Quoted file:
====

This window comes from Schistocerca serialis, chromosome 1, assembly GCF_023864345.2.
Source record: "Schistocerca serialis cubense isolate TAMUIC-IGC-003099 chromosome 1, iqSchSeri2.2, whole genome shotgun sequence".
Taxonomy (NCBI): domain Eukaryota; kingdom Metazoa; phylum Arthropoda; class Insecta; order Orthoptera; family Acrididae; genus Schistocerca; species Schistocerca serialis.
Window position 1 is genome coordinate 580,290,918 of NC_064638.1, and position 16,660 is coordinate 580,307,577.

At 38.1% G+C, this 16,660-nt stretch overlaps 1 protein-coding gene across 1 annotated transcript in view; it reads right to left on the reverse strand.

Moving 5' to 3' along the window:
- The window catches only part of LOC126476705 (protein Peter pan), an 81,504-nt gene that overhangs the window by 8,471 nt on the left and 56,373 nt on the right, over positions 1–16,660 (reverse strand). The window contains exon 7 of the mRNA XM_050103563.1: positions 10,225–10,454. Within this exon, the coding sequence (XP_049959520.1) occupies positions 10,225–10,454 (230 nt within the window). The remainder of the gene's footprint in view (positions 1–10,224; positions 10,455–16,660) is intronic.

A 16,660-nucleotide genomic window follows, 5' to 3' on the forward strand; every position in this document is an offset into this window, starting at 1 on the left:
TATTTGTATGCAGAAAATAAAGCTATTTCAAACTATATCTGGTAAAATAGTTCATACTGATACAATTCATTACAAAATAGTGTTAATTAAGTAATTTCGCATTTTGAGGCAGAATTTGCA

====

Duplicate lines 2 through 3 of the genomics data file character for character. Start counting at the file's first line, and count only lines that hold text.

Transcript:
Source record: "Schistocerca serialis cubense isolate TAMUIC-IGC-003099 chromosome 1, iqSchSeri2.2, whole genome shotgun sequence".
Taxonomy (NCBI): domain Eukaryota; kingdom Metazoa; phylum Arthropoda; class Insecta; order Orthoptera; family Acrididae; genus Schistocerca; species Schistocerca serialis.